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This online presentation of
The Lucky W Amulet Archive by catherine yronwode
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Pookline

DOUBLE LUCK Brand FOODS

In many ways, the Double Luck brand of canned vegetables -- a subsidiary of Del Monte Foods of California -- is unremarkable. Sold locally in northern California throughout my childhood, it is just one of those cheap brands that utilize produce which for one reason or another cannot be sold to the "fancy-packed" market. This label, taken from a can containing a "mixture of short cut and cut" Blue Lake variety green beans, is typical of the Double Luck product line. "Short cut" is packer's code for ends and pieces. Short-cuts aren't bad; they just don't look very pretty, a fact that is reflected in their price.

Canned green beans -- in contradistinction to fresh or frozen ones -- are mostly popular with people from the South. As with many "lucky" brands of merchandise, Double Luck was designed to be marketed to poor people, especially to African-Americans. On a warm Spring afternoon in 1996, my daughter Althaea and i bought this unopened, rusting can of Double Luck green beans for 25 cents at the Ashby BART Station flea market in Berkeley. In the words of the old blues song, "If you've ever been there, you know just what i mean."

In keeping with the place and era of its manufacture, the lucky images shown on the label are the horseshoe and four-leaf clover, without a doubt the most commonly encountered good luck charms of 20th century North American provenance. The name Double Luck evokes an echo of a famous brand of African-American hoodoo soap, floor wash, and room spray, The E. Davis Company's Double Fast Luck brand -- and that name is itself a variant of a very old (and still popular) formula for anointing oils, sachet powders, incense, bath crystals and floor wash known as Fast Luck.


There is one more thing i would like to say about Double Luck green beans: if it were not for my dim, poorly-filed memory of eating them as a child, this web site would not exist. As explained on the Lucky W home page, my illustrated online archive of amulets is an outgrowth of the usenet newsgroup alt.lucky.w. In 1995 i was told of that group's existence by Carlos ("Froggy") May, a net-head who "salvages" used newsgroups. It was abandoned and had almost no propagation, but somehow, when i saw the meaningless, hierarchically-incorrect name "alt.lucky.w," i got this nagging feeling that it "meant" something, something about California fruits and vegetables, something about my childhood.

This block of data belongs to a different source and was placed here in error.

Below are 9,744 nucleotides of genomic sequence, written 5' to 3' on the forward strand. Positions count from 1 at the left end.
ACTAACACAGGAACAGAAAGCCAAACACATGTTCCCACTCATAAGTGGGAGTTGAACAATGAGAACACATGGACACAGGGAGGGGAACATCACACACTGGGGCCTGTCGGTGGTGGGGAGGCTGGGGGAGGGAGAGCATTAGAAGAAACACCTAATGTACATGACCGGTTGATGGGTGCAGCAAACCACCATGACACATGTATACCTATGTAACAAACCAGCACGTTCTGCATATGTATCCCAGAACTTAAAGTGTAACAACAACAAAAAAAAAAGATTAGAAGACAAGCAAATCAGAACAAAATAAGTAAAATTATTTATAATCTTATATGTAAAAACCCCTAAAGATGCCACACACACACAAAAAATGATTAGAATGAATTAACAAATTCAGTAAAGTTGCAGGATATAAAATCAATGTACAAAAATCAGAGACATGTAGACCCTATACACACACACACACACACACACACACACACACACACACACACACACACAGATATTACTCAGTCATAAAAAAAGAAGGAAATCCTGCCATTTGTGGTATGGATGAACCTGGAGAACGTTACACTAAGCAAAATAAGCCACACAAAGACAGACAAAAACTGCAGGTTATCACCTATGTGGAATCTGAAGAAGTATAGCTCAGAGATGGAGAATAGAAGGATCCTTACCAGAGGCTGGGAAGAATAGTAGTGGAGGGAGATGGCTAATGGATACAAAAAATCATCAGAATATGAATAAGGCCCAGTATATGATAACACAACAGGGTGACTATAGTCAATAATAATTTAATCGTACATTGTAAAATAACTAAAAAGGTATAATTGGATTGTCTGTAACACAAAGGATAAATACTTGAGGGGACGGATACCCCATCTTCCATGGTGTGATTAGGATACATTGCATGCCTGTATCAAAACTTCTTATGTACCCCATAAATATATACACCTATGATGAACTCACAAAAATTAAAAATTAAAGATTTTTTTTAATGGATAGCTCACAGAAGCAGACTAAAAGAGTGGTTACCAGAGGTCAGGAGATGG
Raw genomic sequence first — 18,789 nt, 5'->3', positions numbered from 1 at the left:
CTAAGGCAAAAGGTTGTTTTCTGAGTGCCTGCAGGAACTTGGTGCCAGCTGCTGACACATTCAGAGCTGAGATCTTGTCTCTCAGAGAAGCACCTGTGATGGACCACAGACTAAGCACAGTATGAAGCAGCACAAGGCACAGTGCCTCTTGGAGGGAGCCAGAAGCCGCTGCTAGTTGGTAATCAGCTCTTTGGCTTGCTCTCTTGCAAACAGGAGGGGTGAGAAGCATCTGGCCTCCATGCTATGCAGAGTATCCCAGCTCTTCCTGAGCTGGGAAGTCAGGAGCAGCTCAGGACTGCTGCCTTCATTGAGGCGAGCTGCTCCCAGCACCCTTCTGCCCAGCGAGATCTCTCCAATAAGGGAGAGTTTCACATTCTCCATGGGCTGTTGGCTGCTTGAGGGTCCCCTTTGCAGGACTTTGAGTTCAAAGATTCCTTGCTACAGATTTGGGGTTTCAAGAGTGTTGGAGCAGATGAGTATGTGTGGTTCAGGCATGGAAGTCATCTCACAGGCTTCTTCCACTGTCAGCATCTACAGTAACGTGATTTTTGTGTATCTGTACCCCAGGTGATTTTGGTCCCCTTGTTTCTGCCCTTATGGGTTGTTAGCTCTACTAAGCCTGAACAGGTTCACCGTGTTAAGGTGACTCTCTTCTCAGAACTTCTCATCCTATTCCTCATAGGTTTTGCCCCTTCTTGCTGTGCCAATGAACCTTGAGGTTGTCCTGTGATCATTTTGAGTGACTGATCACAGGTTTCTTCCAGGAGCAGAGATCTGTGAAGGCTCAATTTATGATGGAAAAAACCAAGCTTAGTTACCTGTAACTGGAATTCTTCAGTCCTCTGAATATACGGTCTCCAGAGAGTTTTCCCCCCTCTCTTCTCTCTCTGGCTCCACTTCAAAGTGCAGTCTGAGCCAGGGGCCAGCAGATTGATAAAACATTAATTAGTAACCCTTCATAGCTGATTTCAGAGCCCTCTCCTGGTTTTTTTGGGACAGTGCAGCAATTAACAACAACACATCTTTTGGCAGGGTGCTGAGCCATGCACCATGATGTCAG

I decided to revive the newsgroup and as part of that project, i wrote up a specious alt.lucky.w FAQ in which i tried to evoke these elusive memories by mentioning "the Lucky 7 Grocery Store in Nevada City, California...childhood Westerns set on ranches known by letter-brands, like the Flying A and the B-Bar-B...radio station "KDIA Lucky 13," playing R&B music out of Oakland, California...[and] fresh fruit from California's Central Valley packed in wooden crates with beautiful figurative labels and "lucky" brand names like High Hand." I also began to ask people of my age if the phrase "Lucky W" meant anything to them. Most said it did not -- but those who, like me, had been raised in California occasionally volunteered, "Yeah...it's something...like vegetables or foods, some brand name..." I was so obsessed with this mystery that i decided to design a "Lucky W" logo, as if for a brand of food, and include it in the phony alt.lucky.w FAQ:

 ===============================================================
   3) What is the official logotype of Lucky W?
 ===============================================================

   The official logotype of Lucky W is this:

   In upper/lower case Rope Script, the word "Lucky," with a four-
   leaf clover twined into the starting loop of the initial "L"

   In an upward (U-shaped) horseshoe, the letter "W" in upper case
   Stempel Garamond Bold.

 ===============================================================

I got the font wrong -- it is Century Old Style, not Stempel Garamond -- but as those who know type will realize, i was not too far off; and i did include the half-remembered horseshoe and four-leaf clover. The rope script was a nod to the Western influence i perceived in the "W" part of the name. In going through my large collection of California fruit crate and can labels, i ran across a Lucky Trail Sliced Peaches label from the 1930s, but i knew that this, nice as it was, had not been the image that i recalled. The "western" motif was there in the word "trail," but the horsehoe and clover were lacking. It was close, but not close enough.

Later, when i chose an icon for the Lucky W web site -- the image that appears at the top and bottom of each page -- i selected a horseshoe and a four-leaf clover image from an old printer's stock cut book of 1950s vintage, again something from my childhood.

The moment i saw the Double Luck can at the flea market, i knew that it was the missing brand name around which my memories were gathered: in the equation of time, Double Luck had become Lucky Double-U. The mystery was solved.

I peeled the label off the can and scanned it and then spent two hours cleaning it up in Adobe Photoshop, removing the rust marks pixel by pixel, until it was restored to its original crisp appearance.

Green beans. Cheap, short-cut green beans for poor folks. That's why this web site is here.

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